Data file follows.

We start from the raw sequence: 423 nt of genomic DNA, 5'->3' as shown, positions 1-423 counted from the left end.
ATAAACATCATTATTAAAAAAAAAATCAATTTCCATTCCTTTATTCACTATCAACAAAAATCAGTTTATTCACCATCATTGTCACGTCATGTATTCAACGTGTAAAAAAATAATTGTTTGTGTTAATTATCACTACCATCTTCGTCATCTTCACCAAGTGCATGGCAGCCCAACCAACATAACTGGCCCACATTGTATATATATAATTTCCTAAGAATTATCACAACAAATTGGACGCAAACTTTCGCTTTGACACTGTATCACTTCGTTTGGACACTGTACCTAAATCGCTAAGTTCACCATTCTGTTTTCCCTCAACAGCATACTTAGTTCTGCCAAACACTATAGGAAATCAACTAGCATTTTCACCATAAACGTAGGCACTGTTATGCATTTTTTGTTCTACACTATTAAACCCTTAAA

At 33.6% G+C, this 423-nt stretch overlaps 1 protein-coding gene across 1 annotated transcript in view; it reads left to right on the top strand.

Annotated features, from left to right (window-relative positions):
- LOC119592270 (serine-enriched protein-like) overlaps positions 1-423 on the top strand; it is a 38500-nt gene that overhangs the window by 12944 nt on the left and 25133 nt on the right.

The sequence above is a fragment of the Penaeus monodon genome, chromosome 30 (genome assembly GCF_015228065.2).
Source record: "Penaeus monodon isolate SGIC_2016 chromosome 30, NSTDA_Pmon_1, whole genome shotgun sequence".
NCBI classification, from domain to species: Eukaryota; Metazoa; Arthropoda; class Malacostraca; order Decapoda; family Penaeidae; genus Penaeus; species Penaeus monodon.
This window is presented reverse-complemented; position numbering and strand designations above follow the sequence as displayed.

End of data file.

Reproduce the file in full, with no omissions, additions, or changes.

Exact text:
We start from the raw sequence: 423 nt of genomic DNA, 5'->3' as shown, positions 1-423 counted from the left end.
ATAAACATCATTATTAAAAAAAAAATCAATTTCCATTCCTTTATTCACTATCAACAAAAATCAGTTTATTCACCATCATTGTCACGTCATGTATTCAACGTGTAAAAAAATAATTGTTTGTGTTAATTATCACTACCATCTTCGTCATCTTCACCAAGTGCATGGCAGCCCAACCAACATAACTGGCCCACATTGTATATATATAATTTCCTAAGAATTATCACAACAAATTGGACGCAAACTTTCGCTTTGACACTGTATCACTTCGTTTGGACACTGTACCTAAATCGCTAAGTTCACCATTCTGTTTTCCCTCAACAGCATACTTAGTTCTGCCAAACACTATAGGAAATCAACTAGCATTTTCACCATAAACGTAGGCACTGTTATGCATTTTTTGTTCTACACTATTAAACCCTTAAA

At 33.6% G+C, this 423-nt stretch overlaps 1 protein-coding gene across 1 annotated transcript in view; it reads left to right on the top strand.

Annotated features, from left to right (window-relative positions):
- LOC119592270 (serine-enriched protein-like) overlaps positions 1-423 on the top strand; it is a 38500-nt gene that overhangs the window by 12944 nt on the left and 25133 nt on the right.

The sequence above is a fragment of the Penaeus monodon genome, chromosome 30 (genome assembly GCF_015228065.2).
Source record: "Penaeus monodon isolate SGIC_2016 chromosome 30, NSTDA_Pmon_1, whole genome shotgun sequence".
NCBI classification, from domain to species: Eukaryota; Metazoa; Arthropoda; class Malacostraca; order Decapoda; family Penaeidae; genus Penaeus; species Penaeus monodon.
This window is presented reverse-complemented; position numbering and strand designations above follow the sequence as displayed.